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Winter navigation in the Baltic has an outstanding importance for Finnish economy. Satellite radar (SAR) imagery is used to observe ice conditions in the Baltic by Finland and Sweden. With their synoptic view, satellites allow icebreakers to keep sea-lanes (“Motorways of the Sea”) and ports open more effectively. Copernicus Sentinel-1 data contributes to make it more efficient. This allows reducing transit times and uncertainties, which in turn has positive impacts on ports operations and down to goods transportation and availability for the local population.



 



The Case Study of winter navigation in the Baltic has been published in October 2015. This report is the first of a series of three cases in the frame of the study “Assessing the detailed economic benefits derived from Copernicus Earth Observation (EO) data within selected value chains”, undertaken by EARSC under an assignment from the European Space Agency (ESA).

It uses a methodology which traces the impact of such usage on the information and services through several steps in the value chain. At each step, the benefits are assessed and the value calculated.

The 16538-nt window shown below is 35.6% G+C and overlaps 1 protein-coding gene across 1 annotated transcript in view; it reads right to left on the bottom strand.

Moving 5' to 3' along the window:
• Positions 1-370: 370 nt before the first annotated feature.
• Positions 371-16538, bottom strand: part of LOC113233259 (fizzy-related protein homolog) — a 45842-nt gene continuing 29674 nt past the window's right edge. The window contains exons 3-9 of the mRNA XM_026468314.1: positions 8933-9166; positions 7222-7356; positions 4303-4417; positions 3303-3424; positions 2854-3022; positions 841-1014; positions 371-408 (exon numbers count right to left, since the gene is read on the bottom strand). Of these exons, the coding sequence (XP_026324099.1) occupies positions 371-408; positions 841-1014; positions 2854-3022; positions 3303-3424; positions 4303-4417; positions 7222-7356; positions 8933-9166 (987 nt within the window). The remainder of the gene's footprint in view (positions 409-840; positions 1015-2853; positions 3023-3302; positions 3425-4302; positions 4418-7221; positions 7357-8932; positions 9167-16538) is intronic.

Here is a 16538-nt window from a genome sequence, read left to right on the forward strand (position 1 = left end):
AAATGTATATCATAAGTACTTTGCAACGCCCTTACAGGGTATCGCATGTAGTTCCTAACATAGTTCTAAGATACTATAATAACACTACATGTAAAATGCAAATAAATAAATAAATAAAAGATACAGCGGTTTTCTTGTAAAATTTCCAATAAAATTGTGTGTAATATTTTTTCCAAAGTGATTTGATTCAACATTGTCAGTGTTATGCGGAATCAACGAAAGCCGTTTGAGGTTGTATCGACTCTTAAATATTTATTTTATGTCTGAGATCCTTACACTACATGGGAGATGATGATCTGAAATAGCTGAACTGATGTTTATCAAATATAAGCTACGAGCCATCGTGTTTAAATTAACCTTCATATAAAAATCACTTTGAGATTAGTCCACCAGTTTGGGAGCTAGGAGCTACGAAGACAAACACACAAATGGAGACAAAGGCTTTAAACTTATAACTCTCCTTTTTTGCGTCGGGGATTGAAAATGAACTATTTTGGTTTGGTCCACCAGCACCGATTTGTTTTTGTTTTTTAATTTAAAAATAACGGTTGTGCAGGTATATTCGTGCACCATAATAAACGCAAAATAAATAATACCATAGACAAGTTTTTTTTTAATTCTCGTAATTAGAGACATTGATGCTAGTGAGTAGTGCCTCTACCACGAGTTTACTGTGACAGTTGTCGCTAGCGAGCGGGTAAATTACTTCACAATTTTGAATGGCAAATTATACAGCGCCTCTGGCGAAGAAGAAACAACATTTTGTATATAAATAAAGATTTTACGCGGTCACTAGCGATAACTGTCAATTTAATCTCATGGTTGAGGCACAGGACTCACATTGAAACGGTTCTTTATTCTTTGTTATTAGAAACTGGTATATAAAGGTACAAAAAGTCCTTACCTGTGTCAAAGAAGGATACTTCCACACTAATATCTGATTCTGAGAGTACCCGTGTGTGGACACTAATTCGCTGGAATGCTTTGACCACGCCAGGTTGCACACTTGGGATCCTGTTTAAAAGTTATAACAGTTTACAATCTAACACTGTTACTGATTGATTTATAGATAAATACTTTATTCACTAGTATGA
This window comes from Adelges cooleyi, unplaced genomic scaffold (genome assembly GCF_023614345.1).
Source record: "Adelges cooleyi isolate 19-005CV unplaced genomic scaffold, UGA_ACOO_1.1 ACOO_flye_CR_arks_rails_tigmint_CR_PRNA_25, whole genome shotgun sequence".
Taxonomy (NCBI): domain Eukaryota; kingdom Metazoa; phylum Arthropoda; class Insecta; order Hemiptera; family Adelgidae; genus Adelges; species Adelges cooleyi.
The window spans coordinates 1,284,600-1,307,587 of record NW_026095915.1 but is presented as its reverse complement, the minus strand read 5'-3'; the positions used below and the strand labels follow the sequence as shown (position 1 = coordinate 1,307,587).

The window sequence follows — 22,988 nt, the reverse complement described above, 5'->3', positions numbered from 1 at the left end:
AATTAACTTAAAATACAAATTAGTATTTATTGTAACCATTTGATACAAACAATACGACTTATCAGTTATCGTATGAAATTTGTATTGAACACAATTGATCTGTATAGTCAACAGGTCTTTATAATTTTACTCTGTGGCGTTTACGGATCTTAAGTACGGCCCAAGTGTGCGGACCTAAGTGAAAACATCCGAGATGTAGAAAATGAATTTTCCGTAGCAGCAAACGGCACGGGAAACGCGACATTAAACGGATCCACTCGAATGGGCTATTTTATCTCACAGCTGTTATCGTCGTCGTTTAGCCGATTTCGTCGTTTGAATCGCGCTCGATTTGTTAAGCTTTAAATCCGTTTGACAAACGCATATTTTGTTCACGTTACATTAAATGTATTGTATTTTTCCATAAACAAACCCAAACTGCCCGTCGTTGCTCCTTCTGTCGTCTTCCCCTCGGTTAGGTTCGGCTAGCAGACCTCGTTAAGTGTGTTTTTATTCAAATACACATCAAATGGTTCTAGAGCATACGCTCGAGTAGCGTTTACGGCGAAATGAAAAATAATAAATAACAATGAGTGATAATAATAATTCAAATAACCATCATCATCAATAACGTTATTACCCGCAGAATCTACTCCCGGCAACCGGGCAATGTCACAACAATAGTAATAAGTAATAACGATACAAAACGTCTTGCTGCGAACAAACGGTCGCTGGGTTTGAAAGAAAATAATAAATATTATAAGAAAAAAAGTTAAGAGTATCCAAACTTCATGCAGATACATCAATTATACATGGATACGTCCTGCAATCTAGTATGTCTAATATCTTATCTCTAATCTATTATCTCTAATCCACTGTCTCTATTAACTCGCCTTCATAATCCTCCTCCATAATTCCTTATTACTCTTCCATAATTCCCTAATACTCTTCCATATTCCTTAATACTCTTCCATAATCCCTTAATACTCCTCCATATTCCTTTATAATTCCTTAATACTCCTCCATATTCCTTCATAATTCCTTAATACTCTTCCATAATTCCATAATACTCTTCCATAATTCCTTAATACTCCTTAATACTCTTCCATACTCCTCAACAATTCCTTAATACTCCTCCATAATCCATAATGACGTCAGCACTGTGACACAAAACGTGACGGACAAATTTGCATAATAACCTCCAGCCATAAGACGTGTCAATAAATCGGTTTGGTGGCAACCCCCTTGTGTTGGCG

Finland is 90% dependent on sea transport for its exports and imports and so keeping the factories open and local populations supplied with goods throughout the year has a significant value.  In 1971 it was decided that all major Finnish ports (25) should be kept open throughout the winter.

In 2003, it was decided to use Satellite imagery to replace helicopters on board ice-breakers.

 Finnish and Swedish icebreakers use satellite radar images (which replaced the use of helicopters) to help find the best routes through the ice. Thanks to the wide-area view provided by the satellites, they are able to find better routes through the ice saving time, saving fuel and reducing the uncertainty in the ship arrival times in the ports. This has a positive impact on the various activities downstream and the wider economy.

 This allows reducing transit times and uncertainties, which in turn has positive impacts on ports operations and down to goods transportation and availability for the local population. Between €24m and €116m of economic benefit is made each year.

The study covers Finland and Sweden but does not extend to other Baltic states. It will be interesting to extend the analysis by extrapolation to the other countries with ports on the Baltic. 

 The report is available online.

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